U.S. Supreme Court Finds Facebook Rants Not “Threats” Without Author Intent

By June 27, 2015 Michelle Todd, News No Comments

In Elonis v. United States, the U.S. Supreme Court overturned a criminal conviction for making threats on Facebook.

The Court remanded the case to the trial court after holding that the trial court erroneously convicted the man based on a “reasonableness” standard but without proof of criminal “intent.” While not a civil case, the Court’s ruling has broad potential applicability to school employment and student matters.

The case arose after Elonis developed an online persona to post violent, graphic rap lyrics to Facebook about:  security at his workplace; his soon-to-be ex-wife, including weapons and a diagram of her house; and using explosives on law enforcement officials and shooting a gun at a nearby elementary school.

He posted “disclaimers” that his posts were therapeutic venting. Elonis was convicted after a trial based on a reasonableness standard, meaning the trial court found his comments on Facebook were considered threats if a reasonable person perceived he or she would come to harm.

The U.S. Supreme Court, however, held that the reasonable-person standard is insufficient to convict a person for making violent Facebook comments, and that what matters is what the sender or poster means by his comments.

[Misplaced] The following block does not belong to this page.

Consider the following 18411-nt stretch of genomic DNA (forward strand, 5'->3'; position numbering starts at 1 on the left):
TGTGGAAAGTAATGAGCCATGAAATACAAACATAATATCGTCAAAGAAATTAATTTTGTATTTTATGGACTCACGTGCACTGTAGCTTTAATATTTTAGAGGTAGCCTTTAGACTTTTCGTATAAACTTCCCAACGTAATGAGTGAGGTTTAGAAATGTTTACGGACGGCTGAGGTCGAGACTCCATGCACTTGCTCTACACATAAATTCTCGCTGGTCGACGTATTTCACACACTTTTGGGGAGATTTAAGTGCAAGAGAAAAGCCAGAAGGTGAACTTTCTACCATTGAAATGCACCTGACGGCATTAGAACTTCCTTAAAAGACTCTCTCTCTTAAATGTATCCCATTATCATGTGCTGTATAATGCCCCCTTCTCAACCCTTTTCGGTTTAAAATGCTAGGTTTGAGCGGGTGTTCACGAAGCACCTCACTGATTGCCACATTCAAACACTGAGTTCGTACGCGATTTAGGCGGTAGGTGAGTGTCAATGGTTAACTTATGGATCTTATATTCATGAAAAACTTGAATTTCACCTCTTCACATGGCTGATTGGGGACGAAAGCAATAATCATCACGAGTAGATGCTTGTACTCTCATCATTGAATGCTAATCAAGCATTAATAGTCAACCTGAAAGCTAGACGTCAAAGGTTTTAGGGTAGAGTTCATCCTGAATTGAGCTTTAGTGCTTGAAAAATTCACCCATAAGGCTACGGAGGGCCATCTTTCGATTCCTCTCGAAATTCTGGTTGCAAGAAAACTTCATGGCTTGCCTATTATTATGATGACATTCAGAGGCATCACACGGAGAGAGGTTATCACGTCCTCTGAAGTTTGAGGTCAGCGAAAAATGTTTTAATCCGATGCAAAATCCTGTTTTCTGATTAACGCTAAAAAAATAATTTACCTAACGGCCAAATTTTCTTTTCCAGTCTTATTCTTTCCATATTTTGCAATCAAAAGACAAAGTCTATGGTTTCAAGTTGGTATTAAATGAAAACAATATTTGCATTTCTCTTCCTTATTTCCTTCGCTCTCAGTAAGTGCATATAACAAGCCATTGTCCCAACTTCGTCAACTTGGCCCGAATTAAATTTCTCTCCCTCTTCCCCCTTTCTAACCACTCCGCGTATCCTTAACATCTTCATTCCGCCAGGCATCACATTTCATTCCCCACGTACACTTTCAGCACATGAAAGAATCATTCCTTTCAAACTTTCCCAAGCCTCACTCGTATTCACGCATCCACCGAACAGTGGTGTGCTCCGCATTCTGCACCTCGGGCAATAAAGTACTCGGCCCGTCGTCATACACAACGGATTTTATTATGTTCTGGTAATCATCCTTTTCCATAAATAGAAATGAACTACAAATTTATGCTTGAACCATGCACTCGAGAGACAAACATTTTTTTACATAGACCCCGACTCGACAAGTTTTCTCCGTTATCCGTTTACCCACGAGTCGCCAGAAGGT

Similar situations occasionally arise within the school community. Consider Burge v. Colton School District, an Oregon case in the Ninth Circuit (which does not govern Illinois). In Burge, the court held that a student’s Facebook rant about his teacher was protected free speech and not a true threat of violence because the student did not intend to threaten the teacher.

This case arose after a student posted to Facebook that he wanted his teacher fired because she was “just a b*tch” and “she needs to be shot.” The principal questioned the student and briefly suspended him but did not call the police, further investigate, or remove him from this teacher’s class.

Contact Michelle Todd with your social media inquiries.

Sign up for our monthly newsletter for the latest school law news. Subscribe